With the arrival of summer, our children will spend much more time outdoors, enjoying pools and beaches. On one hand, it is a good time to reduce screen time and enjoy the good weather and outdoor activities, which is beneficial for their proper eye development and to prevent the onset or progression of myopia. On the other hand, sun exposure and external agents can cause eye irritations or even injuries of the ocular surface. Therefore, it is important to follow a set of preventive guidelines.
Exposure to ultraviolet (UV) radiation is a common cause of ocular surface irritation in children, leading to symptoms such as hyperemia, conjunctivitis, inflammation of the cornea (keratitis), and long-term conjunctival degeneration known as pinguecula. To prevent these issues, it is crucial to wear sunglasses that bear the CE mark, indicating their certification. These sunglasses are categorized on a scale from 0 to 4 based on their level of protection, with a minimum rating of 3 recommended for children to ensure comprehensive shielding. For patients who require corrective lenses, we recommend using prescription sunglasses. Furthermore, wearing sunglasses at the beach provides additional protection against the intrusion of wind and sand particles into the eyes.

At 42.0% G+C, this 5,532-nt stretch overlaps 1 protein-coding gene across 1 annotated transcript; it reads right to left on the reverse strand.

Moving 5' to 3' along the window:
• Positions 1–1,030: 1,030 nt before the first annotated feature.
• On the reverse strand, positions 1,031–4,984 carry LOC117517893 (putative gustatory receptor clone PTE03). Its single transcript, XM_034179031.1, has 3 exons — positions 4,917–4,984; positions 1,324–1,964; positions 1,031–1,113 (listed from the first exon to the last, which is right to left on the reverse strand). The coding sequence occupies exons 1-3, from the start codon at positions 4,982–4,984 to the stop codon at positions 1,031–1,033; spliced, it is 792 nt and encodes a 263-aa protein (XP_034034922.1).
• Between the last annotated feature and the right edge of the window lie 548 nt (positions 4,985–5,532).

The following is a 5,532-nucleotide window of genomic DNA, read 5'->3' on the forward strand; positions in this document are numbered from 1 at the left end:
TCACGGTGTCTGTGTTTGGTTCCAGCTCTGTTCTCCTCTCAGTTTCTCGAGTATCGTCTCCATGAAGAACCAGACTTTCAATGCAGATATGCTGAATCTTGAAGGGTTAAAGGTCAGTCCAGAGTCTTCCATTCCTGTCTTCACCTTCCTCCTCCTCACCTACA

Swimming in pools
We recommend using swimming goggles to prevent secondary irritations caused by chlorine.
Contact lens wearers
It is prohibited to wear contact lenses in pools, fresh water (rivers, lakes), or saltwater (sea) due to the risk of infectious keratitis, which in some cases can lead to severe corneal abscesses.
It is a common cause of dry eyes, so we advise frequent use of artificial tears to hydrate the cornea and prevent irritations and dry eye-related keratitis. Artificial tears can also be instilled after sun exposure or contact with pool chlorine.
By following these simple tips, you can enjoy the summer without risks to your eye health.
Dr. Anna Monés, ophthalmologist at the Barraquer Ophthalmology Centre